Inside this issue
Diffraction in photography
Amateur Photographer who plays with big cameras and film when in between digital photographs.
I was browsing through a few lens reviews in a couple of print magazines I receive and I noticed something a bit strange. Now most of us have the received wisdom that diffraction affects every lens and you can't do anything about it, f/22 must be avoided at all costs. Well, the results I was looking at showed a camera getting better resolution figures for f/22 than another camera at f/8 when both of the lenses were the manufacturer's stock 24-70 zooms and both cameras were the latest model!
Now some of your might have guessed which model had the better result, so give yourself a pat on the back if you figured out it was the D800. The other camera was the new Canon 5Dmk3. The question remains - how can this be? Well - I'm not completely willing to believe the result just because I haven't done the test myself but I do believe the general idea that this is so. It probably has something to do with a phenomenon a lot of film photographers had noticed when going to digital - stopping down on digital makes things a lot softer than stopping down on film.
This sounds odd but I think it has something to do with the fact that your resolving power at f/22 isn't just limited by diffraction. Well - it is - but there is more at play. For instance, if you had an absolutely hideously bad lens and shot it at f/22 and then shot a quality prime 50 at f/22, it's fairly obvious that the quality prime would show better resolving power. Well it's not just the lens that contributes, it's also the sensor. So in order to get the maximum resolution at f/22 you have to have a perfect lens and a perfect camera.
The D800 may not be perfect but it certainly has a resolution advantage over the Canon 5Dmk3. In terms of linear resolution the Nikon has a 27% advantage and the removal of the anti alias filter could have another 10-15% advantage (ballpark figure). Now this 40% total won't add to the resolution directly, but it will have an effect.
A lot of people may be looking online and finding resources like this that say at f/22 on a full frame sensor you should only have 4Mp of data! Shock horror!? Well Luminous Landscape have not always been right and it quite often the devil is in the details. Here's some details... (WARNING - GEEKY STUFF AHEAD SO YOU CAN SKIP FROM HERE >>>>)
Most resolution figures are quoted at a particular contrast level, usually 50% of the maximum contrast. However, our eyes can differentiate detail at between 2% and 5%. Luminous landscapes results, as far as I can tell, used am 80% MTF!!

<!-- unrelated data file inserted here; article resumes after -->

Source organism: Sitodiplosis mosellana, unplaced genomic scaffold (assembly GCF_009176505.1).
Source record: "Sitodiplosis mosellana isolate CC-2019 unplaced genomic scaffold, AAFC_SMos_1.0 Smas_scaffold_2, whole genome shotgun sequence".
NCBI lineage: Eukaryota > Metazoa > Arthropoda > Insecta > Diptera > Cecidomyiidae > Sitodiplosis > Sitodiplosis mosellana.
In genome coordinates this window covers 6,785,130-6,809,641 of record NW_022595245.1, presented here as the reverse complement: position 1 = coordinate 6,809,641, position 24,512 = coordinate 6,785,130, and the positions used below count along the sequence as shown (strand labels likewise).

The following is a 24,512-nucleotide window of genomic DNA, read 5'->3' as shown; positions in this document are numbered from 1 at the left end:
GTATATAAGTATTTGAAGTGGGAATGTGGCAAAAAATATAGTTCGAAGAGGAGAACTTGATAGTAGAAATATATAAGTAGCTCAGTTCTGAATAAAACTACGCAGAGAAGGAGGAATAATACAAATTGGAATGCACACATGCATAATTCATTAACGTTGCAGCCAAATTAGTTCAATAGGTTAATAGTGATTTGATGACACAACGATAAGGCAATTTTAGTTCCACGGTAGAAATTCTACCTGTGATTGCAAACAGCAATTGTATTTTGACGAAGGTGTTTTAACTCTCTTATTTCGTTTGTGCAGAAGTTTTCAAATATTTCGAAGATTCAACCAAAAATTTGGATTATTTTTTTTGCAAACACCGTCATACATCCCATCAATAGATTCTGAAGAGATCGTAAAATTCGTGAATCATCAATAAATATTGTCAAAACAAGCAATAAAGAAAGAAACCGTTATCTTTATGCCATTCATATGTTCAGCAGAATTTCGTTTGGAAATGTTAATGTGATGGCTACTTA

The diffraction limit is usually quoted at 9% contrast and is 74 line pairs per mm for f/22 for green light.
However, for daylight (typically bluer) the value is 81.5 line pairs per mm.
And we can use some data from this page by Norman Koren to work out that the perceivable resolution for a line is better than for a spot (which the Rayleigh limit is based on) and so should be 102 lines per mm.
And finally, we can see contrast of between 2% and 5% depending on the observer. So lets say 5% and with a bit more reference to Mr Koren we find that we may be able to see 117 line pairs per mm.
( <<< TO HERE!! ) Now welcome back to all those people who skipped the last bit - the conclusion was that with a bit of maths and changing assumptions, the diffraction limit for f/22 of 74 line pairs per mm can become 117 line paire per mm. An increase of about 60% which results in a Megapixie increase about 150%!!
This is a huge difference from the 74 line pairs per mm usually quoted which for a sensor size of 36mm x 24mm this gives a resolution of 3456px by 5184px.
The 117 line pairs per mm gives 5616px by 8424px which is a stunning 46 megapixels!!! Now we have to include the bayer array in part of this discussion so the actual value would be less but it shows, theoretically, that you may still be able to see very low contrast detail at f/22 on a D800. This is the only thing that explains the results.
No obviously we'll be testing this and I don't expect the D800 to quite match these theoretical figures but it will be interesting to see just how close it gets. What you do see is that theoretical can get you any sort of figures you want and make them sound convincing. It's only the results that matter and hopefully the next issue will bring you some.